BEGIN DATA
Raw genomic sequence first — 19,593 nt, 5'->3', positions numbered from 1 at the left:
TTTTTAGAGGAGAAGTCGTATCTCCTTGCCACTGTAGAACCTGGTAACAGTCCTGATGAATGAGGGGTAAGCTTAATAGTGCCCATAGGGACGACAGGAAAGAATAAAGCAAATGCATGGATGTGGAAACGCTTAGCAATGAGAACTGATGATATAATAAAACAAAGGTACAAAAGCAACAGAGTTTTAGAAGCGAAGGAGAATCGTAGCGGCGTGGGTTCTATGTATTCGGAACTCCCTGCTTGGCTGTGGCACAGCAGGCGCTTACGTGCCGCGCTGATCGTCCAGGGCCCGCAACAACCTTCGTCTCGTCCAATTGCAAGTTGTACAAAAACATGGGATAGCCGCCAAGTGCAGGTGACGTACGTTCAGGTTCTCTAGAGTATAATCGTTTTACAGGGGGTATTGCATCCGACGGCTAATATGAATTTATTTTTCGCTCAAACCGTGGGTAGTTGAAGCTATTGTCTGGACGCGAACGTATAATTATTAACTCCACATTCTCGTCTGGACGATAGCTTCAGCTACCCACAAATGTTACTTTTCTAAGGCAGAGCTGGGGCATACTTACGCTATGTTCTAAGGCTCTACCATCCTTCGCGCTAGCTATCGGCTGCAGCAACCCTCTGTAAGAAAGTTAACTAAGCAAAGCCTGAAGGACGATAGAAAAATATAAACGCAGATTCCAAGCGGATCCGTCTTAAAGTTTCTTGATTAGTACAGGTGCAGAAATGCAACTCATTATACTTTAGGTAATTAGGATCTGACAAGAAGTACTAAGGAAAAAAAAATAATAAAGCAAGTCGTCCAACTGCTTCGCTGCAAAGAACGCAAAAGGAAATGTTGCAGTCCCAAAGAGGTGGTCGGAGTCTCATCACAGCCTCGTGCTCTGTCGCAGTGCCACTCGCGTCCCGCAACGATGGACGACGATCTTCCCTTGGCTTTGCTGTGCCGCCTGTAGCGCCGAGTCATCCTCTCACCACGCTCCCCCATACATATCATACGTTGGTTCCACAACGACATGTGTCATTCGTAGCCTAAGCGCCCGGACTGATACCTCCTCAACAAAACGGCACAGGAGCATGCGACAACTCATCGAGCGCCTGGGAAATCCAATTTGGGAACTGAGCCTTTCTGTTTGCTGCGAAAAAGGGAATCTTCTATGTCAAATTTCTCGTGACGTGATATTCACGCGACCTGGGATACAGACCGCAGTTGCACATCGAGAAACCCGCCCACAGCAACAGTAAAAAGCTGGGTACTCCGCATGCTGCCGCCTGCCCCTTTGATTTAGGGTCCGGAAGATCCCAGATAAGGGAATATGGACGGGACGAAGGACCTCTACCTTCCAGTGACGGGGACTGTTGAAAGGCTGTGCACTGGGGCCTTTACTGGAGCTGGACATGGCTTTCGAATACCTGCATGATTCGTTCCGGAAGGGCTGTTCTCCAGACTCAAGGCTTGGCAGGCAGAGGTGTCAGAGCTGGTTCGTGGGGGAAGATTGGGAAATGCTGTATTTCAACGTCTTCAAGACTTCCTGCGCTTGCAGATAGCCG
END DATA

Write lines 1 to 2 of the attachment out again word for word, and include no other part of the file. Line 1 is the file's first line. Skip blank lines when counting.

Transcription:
Raw genomic sequence first — 19,593 nt, 5'->3', positions numbered from 1 at the left:
TTTTTAGAGGAGAAGTCGTATCTCCTTGCCACTGTAGAACCTGGTAACAGTCCTGATGAATGAGGGGTAAGCTTAATAGTGCCCATAGGGACGACAGGAAAGAATAAAGCAAATGCATGGATGTGGAAACGCTTAGCAATGAGAACTGATGATATAATAAAACAAAGGTACAAAAGCAACAGAGTTTTAGAAGCGAAGGAGAATCGTAGCGGCGTGGGTTCTATGTATTCGGAACTCCCTGCTTGGCTGTGGCACAGCAGGCGCTTACGTGCCGCGCTGATCGTCCAGGGCCCGCAACAACCTTCGTCTCGTCCAATTGCAAGTTGTACAAAAACATGGGATAGCCGCCAAGTGCAGGTGACGTACGTTCAGGTTCTCTAGAGTATAATCGTTTTACAGGGGGTATTGCATCCGACGGCTAATATGAATTTATTTTTCGCTCAAACCGTGGGTAGTTGAAGCTATTGTCTGGACGCGAACGTATAATTATTAACTCCACATTCTCGTCTGGACGATAGCTTCAGCTACCCACAAATGTTACTTTTCTAAGGCAGAGCTGGGGCATACTTACGCTATGTTCTAAGGCTCTACCATCCTTCGCGCTAGCTATCGGCTGCAGCAACCCTCTGTAAGAAAGTTAACTAAGCAAAGCCTGAAGGACGATAGAAAAATATAAACGCAGATTCCAAGCGGATCCGTCTTAAAGTTTCTTGATTAGTACAGGTGCAGAAATGCAACTCATTATACTTTAGGTAATTAGGATCTGACAAGAAGTACTAAGGAAAAAAAAATAATAAAGCAAGTCGTCCAACTGCTTCGCTGCAAAGAACGCAAAAGGAAATGTTGCAGTCCCAAAGAGGTGGTCGGAGTCTCATCACAGCCTCGTGCTCTGTCGCAGTGCCACTCGCGTCCCGCAACGATGGACGACGATCTTCCCTTGGCTTTGCTGTGCCGCCTGTAGCGCCGAGTCATCCTCTCACCACGCTCCCCCATACATATCATACGTTGGTTCCACAACGACATGTGTCATTCGTAGCCTAAGCGCCCGGACTGATACCTCCTCAACAAAACGGCACAGGAGCATGCGACAACTCATCGAGCGCCTGGGAAATCCAATTTGGGAACTGAGCCTTTCTGTTTGCTGCGAAAAAGGGAATCTTCTATGTCAAATTTCTCGTGACGTGATATTCACGCGACCTGGGATACAGACCGCAGTTGCACATCGAGAAACCCGCCCACAGCAACAGTAAAAAGCTGGGTACTCCGCATGCTGCCGCCTGCCCCTTTGATTTAGGGTCCGGAAGATCCCAGATAAGGGAATATGGACGGGACGAAGGACCTCTACCTTCCAGTGACGGGGACTGTTGAAAGGCTGTGCACTGGGGCCTTTACTGGAGCTGGACATGGCTTTCGAATACCTGCATGATTCGTTCCGGAAGGGCTGTTCTCCAGACTCAAGGCTTGGCAGGCAGAGGTGTCAGAGCTGGTTCGTGGGGGAAGATTGGGAAATGCTGTATTTCAACGTCTTCAAGACTTCCTGCGCTTGCAGATAGCCG